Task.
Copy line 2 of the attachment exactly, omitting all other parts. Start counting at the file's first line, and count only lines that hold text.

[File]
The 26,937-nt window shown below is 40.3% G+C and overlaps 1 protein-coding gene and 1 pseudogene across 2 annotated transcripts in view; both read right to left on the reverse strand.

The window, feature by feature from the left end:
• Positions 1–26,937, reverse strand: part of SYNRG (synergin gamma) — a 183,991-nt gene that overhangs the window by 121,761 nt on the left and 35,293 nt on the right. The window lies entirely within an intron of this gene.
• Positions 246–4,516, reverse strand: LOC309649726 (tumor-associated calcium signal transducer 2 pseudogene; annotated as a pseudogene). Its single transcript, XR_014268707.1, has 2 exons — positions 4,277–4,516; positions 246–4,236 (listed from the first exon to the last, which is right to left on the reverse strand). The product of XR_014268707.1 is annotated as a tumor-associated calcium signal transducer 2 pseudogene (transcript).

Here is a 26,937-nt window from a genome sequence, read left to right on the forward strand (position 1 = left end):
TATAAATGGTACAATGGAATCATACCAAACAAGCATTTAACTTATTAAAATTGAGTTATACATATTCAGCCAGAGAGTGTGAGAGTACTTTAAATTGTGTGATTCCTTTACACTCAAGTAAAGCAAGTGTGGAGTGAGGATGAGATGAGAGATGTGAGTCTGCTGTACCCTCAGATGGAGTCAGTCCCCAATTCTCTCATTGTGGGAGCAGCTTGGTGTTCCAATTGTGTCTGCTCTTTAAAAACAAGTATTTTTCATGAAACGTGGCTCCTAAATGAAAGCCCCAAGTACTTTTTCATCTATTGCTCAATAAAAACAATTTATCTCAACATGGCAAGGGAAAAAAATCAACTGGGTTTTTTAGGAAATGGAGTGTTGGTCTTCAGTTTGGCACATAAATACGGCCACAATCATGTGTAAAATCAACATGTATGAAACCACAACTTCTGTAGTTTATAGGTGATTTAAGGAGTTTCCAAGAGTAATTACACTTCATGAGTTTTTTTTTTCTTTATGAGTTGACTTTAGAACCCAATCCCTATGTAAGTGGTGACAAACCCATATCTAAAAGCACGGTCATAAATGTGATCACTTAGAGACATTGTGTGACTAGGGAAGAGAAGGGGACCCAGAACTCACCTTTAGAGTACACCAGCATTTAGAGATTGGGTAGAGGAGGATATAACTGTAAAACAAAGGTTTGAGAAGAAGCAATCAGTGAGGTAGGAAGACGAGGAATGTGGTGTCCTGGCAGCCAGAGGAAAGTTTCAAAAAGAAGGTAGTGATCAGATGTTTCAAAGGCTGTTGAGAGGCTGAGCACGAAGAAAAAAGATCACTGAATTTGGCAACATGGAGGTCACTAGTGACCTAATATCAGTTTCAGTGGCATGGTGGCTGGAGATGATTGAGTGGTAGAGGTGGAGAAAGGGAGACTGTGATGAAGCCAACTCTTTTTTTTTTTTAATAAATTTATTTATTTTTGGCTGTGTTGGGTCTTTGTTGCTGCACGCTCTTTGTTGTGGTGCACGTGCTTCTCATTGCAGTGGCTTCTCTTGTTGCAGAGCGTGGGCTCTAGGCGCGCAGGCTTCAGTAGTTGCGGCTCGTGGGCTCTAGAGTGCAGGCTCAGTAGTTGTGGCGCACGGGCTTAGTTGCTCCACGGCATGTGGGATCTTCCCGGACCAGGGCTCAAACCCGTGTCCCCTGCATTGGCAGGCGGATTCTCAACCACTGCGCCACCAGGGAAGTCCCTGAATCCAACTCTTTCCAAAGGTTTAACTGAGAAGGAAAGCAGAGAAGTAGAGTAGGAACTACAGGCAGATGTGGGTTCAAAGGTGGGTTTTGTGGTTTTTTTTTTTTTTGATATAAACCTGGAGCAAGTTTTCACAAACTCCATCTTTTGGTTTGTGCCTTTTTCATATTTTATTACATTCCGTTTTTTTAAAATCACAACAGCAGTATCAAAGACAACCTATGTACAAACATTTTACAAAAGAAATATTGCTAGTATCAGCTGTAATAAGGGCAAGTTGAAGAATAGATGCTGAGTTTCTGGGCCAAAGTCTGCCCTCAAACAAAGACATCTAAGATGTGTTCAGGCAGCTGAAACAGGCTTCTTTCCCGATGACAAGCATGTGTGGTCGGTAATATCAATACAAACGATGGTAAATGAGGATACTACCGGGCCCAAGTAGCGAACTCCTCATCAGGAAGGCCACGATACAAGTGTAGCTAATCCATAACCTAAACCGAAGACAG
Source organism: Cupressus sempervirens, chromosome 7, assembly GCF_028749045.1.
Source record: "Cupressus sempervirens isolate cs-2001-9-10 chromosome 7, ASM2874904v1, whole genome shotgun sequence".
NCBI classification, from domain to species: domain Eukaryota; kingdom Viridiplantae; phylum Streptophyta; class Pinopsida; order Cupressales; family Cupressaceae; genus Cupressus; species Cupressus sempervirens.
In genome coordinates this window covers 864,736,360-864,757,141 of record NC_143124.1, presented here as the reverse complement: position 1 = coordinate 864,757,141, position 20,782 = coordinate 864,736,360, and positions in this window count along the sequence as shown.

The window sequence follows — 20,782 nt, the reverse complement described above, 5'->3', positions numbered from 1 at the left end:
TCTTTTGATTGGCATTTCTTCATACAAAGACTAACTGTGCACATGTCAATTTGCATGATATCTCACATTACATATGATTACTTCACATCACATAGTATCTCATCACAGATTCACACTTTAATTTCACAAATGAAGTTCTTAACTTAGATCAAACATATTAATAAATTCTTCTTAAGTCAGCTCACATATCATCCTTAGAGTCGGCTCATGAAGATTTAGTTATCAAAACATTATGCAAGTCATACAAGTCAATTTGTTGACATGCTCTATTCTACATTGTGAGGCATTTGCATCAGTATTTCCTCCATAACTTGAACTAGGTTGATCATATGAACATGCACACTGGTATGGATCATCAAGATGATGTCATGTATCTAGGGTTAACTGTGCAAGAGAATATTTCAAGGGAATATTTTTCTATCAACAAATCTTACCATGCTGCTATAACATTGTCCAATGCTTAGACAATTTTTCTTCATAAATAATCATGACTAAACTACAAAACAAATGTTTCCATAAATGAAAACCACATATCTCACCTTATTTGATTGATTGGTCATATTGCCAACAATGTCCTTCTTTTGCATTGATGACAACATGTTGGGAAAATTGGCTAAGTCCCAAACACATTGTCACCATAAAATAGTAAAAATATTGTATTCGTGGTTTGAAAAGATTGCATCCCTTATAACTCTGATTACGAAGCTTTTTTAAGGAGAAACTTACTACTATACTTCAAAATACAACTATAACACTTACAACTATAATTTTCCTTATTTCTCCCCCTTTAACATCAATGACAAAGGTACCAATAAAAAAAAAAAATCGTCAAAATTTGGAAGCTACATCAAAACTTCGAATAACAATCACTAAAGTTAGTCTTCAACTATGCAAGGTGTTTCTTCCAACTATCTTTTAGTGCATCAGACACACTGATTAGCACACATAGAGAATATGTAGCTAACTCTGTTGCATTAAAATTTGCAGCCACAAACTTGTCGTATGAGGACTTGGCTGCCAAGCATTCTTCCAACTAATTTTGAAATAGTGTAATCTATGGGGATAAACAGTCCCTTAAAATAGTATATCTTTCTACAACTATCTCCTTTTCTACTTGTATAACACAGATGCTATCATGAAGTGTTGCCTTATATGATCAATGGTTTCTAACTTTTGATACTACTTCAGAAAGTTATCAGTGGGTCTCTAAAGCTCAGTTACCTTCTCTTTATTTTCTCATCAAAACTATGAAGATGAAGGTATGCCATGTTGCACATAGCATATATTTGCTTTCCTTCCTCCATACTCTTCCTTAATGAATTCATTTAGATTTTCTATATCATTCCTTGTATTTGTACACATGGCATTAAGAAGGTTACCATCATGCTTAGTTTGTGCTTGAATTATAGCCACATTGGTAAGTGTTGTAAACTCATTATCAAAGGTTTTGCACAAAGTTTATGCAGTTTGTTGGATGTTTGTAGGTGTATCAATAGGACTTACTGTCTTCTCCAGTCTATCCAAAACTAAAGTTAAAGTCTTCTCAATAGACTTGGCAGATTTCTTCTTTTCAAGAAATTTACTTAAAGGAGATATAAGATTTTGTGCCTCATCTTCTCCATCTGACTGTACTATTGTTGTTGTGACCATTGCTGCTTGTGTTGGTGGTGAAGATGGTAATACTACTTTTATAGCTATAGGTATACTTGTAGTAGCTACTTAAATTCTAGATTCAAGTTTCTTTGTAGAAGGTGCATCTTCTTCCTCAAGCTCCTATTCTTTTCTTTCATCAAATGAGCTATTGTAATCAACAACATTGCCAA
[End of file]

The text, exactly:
The window, feature by feature from the left end: